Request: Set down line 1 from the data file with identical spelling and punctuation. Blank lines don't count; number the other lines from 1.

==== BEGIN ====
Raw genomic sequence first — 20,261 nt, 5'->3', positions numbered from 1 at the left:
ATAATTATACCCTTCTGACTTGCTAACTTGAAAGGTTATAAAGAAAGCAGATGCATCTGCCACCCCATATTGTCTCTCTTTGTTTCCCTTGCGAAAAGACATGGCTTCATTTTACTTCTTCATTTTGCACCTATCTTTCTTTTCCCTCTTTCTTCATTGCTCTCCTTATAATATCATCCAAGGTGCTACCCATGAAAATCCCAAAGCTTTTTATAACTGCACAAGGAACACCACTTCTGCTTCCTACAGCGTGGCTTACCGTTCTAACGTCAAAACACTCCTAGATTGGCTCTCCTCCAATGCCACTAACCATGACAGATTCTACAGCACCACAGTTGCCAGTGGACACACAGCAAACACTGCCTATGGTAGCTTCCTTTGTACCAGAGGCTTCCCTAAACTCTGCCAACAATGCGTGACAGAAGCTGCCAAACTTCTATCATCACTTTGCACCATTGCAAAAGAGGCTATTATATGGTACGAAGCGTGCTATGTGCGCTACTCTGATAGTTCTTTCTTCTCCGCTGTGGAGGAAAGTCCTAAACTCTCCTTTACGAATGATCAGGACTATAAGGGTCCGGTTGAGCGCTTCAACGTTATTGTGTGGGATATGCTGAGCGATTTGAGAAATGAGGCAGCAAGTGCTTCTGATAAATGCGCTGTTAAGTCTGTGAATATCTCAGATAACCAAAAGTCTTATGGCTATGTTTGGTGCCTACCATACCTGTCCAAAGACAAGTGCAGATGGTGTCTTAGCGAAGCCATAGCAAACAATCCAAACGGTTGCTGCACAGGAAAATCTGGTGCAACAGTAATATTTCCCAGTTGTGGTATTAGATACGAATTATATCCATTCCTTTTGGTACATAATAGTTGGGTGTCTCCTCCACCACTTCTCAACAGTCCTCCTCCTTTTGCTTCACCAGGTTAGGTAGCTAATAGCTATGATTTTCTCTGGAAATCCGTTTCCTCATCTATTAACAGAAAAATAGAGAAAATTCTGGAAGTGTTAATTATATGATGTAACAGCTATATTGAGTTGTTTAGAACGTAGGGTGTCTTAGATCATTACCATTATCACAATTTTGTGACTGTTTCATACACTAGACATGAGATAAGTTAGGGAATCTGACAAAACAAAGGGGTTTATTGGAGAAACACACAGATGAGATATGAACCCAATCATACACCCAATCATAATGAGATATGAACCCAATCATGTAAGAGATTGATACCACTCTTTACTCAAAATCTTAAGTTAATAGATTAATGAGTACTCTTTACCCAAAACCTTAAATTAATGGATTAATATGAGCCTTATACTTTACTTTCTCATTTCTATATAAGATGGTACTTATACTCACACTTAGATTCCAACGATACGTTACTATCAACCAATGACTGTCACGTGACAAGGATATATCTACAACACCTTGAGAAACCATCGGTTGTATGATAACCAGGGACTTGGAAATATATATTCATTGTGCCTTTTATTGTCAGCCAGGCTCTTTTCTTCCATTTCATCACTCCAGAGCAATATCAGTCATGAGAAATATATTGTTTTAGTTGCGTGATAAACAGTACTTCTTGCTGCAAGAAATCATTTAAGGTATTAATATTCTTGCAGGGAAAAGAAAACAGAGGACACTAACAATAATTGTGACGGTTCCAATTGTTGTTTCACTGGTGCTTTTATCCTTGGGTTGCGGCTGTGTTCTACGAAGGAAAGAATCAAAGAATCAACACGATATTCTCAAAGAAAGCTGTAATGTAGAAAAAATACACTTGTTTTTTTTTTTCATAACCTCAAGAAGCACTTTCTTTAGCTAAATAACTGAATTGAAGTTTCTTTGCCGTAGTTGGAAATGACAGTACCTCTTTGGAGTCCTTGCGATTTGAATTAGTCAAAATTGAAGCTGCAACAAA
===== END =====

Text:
Raw genomic sequence first — 20,261 nt, 5'->3', positions numbered from 1 at the left: